Home / Culture and Society / Health and Fitness / Tantrums and the Terrible Twos

Tantrums and the Terrible Twos

Please Share...Print this pageTweet about this on TwitterShare on Facebook0Share on Google+0Pin on Pinterest0Share on Tumblr0Share on StumbleUpon0Share on Reddit0Email this to someone

Two year olds are exploring their world and frequently testing the limits of their own skills, their environment and your patience. At times the ride may be so bumpy and change so quickly, you would prefer a roller coaster in the middle of a tornado! Remember that this is normal behavior and in some children it extends into the age of three as well.

Remember that their emotional development is a work in progress. You can actually help your child develop some confidence by encouraging positive behavior that is more mature. Consistently set limits but allow them enough leeway to explore and follow their curiosity. Letting them know how much appropriate behavior is appreciated is a much more powerful tool and incentive than negative harsh reactions when they have a tantrum. Consistency is the key.

Tantrums are inevitable and normal. The two-year-old child is frustrated and can be very emotional with rapid and extreme mood swings. Learning to express themselves is a challenge. Providing some wiggle room for this is important in their development if they are to mature.

However as a parent one needs to direct them away from aggressive, violent behavior that might endanger themselves or others. Aggressive or violent behavior must be interrupted without overreacting. With as much of a neutral manner as possible tell your child immediately and very clearly that kind of behavior is not acceptable. If necessary a time-out or removing the child for a few minutes if you are in a public place is important. Keep calm and do not respond in anger. Physical punishment is simply not an option. This only sends the message the resorting to violence is an acceptable means to communicate and solve problems.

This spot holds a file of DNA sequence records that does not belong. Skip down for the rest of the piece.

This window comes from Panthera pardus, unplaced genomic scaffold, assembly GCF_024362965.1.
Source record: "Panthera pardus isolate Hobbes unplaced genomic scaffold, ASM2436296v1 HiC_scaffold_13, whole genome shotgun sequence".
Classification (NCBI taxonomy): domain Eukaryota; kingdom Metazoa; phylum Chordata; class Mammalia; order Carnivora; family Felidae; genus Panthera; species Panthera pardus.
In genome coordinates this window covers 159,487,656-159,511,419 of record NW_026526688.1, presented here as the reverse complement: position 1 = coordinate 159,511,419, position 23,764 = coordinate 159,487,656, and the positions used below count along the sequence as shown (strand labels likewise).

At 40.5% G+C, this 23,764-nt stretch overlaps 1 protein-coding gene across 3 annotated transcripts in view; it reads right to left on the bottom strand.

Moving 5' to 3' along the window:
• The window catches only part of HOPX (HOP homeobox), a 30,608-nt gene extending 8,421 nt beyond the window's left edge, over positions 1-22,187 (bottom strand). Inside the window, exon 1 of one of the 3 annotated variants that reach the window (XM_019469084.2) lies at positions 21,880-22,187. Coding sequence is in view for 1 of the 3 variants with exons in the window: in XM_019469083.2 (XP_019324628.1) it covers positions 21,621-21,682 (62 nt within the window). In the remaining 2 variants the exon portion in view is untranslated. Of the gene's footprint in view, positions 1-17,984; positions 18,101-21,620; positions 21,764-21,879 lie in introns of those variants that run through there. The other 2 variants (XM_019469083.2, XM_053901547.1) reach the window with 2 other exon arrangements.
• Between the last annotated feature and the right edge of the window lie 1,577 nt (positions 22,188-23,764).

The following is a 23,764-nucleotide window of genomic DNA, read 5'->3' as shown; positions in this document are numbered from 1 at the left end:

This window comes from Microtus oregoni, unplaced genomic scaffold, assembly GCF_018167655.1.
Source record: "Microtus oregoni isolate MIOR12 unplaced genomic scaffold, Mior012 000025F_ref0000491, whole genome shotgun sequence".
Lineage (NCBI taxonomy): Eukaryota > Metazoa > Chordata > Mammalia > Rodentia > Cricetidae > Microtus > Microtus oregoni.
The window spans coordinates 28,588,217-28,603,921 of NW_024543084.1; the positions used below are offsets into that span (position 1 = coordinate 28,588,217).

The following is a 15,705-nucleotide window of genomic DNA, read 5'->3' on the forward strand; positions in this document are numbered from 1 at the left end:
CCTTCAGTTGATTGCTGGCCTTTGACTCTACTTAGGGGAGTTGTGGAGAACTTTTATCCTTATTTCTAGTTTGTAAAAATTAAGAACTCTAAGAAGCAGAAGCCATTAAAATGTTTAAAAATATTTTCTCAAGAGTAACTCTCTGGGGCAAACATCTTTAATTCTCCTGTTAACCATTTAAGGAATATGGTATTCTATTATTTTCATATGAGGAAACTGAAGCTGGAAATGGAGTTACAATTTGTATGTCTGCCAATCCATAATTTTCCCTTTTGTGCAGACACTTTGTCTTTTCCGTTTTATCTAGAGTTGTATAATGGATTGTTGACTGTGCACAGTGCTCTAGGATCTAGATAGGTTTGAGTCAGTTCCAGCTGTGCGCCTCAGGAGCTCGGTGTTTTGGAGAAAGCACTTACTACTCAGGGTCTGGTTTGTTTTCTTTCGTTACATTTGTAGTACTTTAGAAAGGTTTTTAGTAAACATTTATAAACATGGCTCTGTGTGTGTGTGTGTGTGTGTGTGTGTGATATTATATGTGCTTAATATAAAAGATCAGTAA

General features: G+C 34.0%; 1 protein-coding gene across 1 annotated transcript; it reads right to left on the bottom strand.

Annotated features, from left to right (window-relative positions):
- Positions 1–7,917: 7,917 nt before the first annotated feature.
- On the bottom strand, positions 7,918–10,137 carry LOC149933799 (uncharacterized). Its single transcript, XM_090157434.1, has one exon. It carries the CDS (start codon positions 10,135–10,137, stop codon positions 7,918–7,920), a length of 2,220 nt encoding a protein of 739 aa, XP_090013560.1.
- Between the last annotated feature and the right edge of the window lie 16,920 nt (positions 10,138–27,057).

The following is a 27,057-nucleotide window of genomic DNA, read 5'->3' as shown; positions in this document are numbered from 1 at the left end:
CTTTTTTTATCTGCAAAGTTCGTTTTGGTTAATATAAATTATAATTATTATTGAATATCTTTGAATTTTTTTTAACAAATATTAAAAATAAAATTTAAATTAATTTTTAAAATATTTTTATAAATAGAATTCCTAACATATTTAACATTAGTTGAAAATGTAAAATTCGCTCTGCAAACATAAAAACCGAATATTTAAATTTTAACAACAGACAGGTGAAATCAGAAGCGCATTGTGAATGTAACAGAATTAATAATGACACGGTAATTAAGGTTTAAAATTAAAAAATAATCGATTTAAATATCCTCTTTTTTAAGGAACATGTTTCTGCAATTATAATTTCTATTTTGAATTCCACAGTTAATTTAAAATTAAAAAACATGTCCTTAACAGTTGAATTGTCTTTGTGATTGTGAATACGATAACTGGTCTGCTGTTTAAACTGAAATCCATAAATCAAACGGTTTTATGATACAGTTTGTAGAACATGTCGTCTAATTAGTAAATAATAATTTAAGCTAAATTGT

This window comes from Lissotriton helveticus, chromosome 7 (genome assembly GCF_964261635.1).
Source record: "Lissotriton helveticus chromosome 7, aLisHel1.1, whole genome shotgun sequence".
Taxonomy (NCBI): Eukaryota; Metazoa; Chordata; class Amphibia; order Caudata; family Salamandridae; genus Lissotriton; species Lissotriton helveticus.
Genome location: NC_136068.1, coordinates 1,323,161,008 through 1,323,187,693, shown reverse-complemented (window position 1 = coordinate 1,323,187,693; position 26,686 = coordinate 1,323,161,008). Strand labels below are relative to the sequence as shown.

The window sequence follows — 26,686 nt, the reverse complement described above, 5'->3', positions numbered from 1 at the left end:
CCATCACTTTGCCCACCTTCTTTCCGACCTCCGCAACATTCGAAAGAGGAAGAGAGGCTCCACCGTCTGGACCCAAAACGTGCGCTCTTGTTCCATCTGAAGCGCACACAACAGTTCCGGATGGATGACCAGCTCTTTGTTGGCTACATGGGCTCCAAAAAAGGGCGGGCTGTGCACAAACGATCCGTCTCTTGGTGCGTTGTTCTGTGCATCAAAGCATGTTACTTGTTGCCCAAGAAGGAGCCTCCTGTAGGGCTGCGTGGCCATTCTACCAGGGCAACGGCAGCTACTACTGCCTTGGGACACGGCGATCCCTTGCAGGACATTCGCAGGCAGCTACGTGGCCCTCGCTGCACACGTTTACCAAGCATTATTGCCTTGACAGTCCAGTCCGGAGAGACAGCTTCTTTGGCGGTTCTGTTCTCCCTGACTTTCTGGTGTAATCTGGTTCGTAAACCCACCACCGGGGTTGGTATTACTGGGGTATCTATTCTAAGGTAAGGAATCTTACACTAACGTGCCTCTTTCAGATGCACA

Reasoning in the middle of a tantrum is also not an option. When emotions have subsided a simple and clear explanation can be very helpful. Keep it simple, as a complicated discussion won’t work. This all takes time and patience. Focus on the behavior that needs to change while being positive about the child as a person.

Children are incredible “sponges.” They are soaking up the behavior that is modeled around them 24/7. Even when they don’t seem to be paying attention, they are very aware of how other children and adults respond to each other and to them. Sometimes an attempt to redirect their attention or energy to some other activity can abort the full blown tantrum.

However once it goes into something further, interrupting this with a time out is important. No more than 2-3 minutes of time out for a toddler should be necessary to make the point. Wait until they have calmed down to offer any explanation or continue activities. Television is also a powerful model of behavior for your children. Be thoughtful about what they are watching.

Your most powerful tool is appreciating and encouraging your child when they are exhibiting appropriate behavior. This cultivates confidence and self-esteem. With more confidence, children are able to develop a positive self-image of someone who models behavior that is appreciated and valued by people and loved ones around them. Consistency, not perfection, is the goal.

Powered by

About Bruce Kaler M.D.